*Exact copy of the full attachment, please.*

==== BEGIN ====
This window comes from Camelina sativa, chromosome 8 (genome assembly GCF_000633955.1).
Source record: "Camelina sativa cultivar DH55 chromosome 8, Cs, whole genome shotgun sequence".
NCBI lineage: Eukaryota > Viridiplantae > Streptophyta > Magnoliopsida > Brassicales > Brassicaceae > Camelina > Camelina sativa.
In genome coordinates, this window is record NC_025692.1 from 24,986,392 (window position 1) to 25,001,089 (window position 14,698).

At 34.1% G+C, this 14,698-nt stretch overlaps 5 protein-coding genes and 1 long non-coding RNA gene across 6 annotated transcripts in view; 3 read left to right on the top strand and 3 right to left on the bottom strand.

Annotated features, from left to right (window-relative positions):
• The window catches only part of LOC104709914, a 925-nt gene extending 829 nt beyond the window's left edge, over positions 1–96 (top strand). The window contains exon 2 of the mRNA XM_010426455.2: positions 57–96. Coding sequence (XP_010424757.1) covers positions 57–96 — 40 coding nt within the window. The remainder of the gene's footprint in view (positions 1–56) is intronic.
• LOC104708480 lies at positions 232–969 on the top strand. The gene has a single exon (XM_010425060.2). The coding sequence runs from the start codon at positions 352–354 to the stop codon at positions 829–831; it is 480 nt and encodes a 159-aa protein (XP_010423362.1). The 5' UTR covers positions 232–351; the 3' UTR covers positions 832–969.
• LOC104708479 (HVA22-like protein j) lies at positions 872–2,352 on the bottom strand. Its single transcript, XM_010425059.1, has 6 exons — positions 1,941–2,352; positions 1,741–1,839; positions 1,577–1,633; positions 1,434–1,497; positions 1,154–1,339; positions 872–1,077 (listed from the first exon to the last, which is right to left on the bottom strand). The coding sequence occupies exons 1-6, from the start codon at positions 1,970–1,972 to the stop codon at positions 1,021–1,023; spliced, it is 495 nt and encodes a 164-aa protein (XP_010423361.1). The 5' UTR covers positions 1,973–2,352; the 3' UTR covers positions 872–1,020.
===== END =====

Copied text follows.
This window comes from Camelina sativa, chromosome 8 (genome assembly GCF_000633955.1).
Source record: "Camelina sativa cultivar DH55 chromosome 8, Cs, whole genome shotgun sequence".
NCBI lineage: Eukaryota > Viridiplantae > Streptophyta > Magnoliopsida > Brassicales > Brassicaceae > Camelina > Camelina sativa.
In genome coordinates, this window is record NC_025692.1 from 24,986,392 (window position 1) to 25,001,089 (window position 14,698).

At 34.1% G+C, this 14,698-nt stretch overlaps 5 protein-coding genes and 1 long non-coding RNA gene across 6 annotated transcripts in view; 3 read left to right on the top strand and 3 right to left on the bottom strand.

Annotated features, from left to right (window-relative positions):
• The window catches only part of LOC104709914, a 925-nt gene extending 829 nt beyond the window's left edge, over positions 1–96 (top strand). The window contains exon 2 of the mRNA XM_010426455.2: positions 57–96. Coding sequence (XP_010424757.1) covers positions 57–96 — 40 coding nt within the window. The remainder of the gene's footprint in view (positions 1–56) is intronic.
• LOC104708480 lies at positions 232–969 on the top strand. The gene has a single exon (XM_010425060.2). The coding sequence runs from the start codon at positions 352–354 to the stop codon at positions 829–831; it is 480 nt and encodes a 159-aa protein (XP_010423362.1). The 5' UTR covers positions 232–351; the 3' UTR covers positions 832–969.
• LOC104708479 (HVA22-like protein j) lies at positions 872–2,352 on the bottom strand. Its single transcript, XM_010425059.1, has 6 exons — positions 1,941–2,352; positions 1,741–1,839; positions 1,577–1,633; positions 1,434–1,497; positions 1,154–1,339; positions 872–1,077 (listed from the first exon to the last, which is right to left on the bottom strand). The coding sequence occupies exons 1-6, from the start codon at positions 1,970–1,972 to the stop codon at positions 1,021–1,023; spliced, it is 495 nt and encodes a 164-aa protein (XP_010423361.1). The 5' UTR covers positions 1,973–2,352; the 3' UTR covers positions 872–1,020.